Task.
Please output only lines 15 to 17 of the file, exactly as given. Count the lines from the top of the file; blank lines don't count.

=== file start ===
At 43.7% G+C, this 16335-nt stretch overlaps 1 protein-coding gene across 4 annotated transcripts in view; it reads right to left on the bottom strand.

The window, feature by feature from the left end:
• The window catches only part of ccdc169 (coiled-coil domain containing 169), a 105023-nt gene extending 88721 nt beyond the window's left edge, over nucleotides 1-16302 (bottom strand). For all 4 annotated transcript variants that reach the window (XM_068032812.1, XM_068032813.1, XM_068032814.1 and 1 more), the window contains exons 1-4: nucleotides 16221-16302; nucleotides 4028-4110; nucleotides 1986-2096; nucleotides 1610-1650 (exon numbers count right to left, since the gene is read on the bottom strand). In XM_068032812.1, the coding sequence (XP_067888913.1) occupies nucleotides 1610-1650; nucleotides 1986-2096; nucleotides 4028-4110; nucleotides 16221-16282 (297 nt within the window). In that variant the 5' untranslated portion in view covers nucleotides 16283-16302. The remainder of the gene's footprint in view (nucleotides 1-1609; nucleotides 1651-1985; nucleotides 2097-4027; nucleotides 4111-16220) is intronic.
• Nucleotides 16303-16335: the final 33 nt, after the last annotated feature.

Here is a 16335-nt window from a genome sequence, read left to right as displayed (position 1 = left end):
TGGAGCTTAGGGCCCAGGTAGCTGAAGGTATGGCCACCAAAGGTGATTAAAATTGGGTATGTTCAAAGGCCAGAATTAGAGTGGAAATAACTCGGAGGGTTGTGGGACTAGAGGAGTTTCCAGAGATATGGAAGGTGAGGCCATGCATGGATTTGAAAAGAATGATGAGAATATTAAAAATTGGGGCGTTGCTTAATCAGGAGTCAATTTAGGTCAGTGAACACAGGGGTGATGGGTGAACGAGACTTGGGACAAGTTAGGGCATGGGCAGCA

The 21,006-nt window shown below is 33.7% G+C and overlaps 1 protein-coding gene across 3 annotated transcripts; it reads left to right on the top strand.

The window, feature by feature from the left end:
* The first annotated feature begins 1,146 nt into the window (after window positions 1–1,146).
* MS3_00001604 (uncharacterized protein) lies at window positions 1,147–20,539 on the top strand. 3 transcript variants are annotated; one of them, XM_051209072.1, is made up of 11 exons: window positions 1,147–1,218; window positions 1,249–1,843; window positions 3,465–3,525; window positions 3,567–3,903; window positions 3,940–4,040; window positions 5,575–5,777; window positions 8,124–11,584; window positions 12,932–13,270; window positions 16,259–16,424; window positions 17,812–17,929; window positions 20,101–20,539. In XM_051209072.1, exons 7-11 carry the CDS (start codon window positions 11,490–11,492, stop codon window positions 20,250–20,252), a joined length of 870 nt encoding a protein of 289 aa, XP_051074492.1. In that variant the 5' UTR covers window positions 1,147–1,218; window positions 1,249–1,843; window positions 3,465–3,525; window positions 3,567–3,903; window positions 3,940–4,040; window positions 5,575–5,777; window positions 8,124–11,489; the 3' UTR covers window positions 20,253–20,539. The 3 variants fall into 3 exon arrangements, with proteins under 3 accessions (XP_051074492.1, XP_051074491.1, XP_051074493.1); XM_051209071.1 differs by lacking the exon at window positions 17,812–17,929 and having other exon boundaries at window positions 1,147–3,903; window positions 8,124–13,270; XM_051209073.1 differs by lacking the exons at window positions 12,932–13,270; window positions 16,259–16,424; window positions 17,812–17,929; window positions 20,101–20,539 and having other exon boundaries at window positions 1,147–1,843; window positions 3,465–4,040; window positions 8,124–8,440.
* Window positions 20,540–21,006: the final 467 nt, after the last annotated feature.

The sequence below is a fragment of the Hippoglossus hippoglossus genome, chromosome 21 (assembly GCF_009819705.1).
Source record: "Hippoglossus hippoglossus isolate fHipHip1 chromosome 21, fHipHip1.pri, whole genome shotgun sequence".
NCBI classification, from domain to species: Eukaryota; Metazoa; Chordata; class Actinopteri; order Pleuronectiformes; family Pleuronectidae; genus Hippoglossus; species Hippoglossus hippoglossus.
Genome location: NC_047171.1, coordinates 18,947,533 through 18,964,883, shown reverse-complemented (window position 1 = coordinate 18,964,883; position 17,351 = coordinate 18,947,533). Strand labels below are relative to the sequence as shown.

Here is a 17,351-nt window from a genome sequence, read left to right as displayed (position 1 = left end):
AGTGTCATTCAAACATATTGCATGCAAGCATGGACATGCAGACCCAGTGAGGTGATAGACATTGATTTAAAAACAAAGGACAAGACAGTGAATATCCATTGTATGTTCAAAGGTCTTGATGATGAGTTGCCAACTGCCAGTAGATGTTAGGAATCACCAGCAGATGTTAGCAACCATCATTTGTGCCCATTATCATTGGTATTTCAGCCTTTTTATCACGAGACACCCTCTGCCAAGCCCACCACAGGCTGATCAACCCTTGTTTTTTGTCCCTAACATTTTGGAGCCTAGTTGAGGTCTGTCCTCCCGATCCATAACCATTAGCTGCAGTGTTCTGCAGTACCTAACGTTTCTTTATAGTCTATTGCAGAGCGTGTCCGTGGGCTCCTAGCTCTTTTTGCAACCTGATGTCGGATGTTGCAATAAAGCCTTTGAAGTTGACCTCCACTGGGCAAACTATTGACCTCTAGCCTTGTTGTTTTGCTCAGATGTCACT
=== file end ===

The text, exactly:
Genome location: NC_047171.1, coordinates 18,947,533 through 18,964,883, shown reverse-complemented (window position 1 = coordinate 18,964,883; position 17,351 = coordinate 18,947,533). Strand labels below are relative to the sequence as shown.

Here is a 17,351-nt window from a genome sequence, read left to right as displayed (position 1 = left end):
AGTGTCATTCAAACATATTGCATGCAAGCATGGACATGCAGACCCAGTGAGGTGATAGACATTGATTTAAAAACAAAGGACAAGACAGTGAATATCCATTGTATGTTCAAAGGTCTTGATGATGAGTTGCCAACTGCCAGTAGATGTTAGGAATCACCAGCAGATGTTAGCAACCATCATTTGTGCCCATTATCATTGGTATTTCAGCCTTTTTATCACGAGACACCCTCTGCCAAGCCCACCACAGGCTGATCAACCCTTGTTTTTTGTCCCTAACATTTTGGAGCCTAGTTGAGGTCTGTCCTCCCGATCCATAACCATTAGCTGCAGTGTTCTGCAGTACCTAACGTTTCTTTATAGTCTATTGCAGAGCGTGTCCGTGGGCTCCTAGCTCTTTTTGCAACCTGATGTCGGATGTTGCAATAAAGCCTTTGAAGTTGACCTCCACTGGGCAAACTATTGACCTCTAGCCTTGTTGTTTTGCTCAGATGTCACT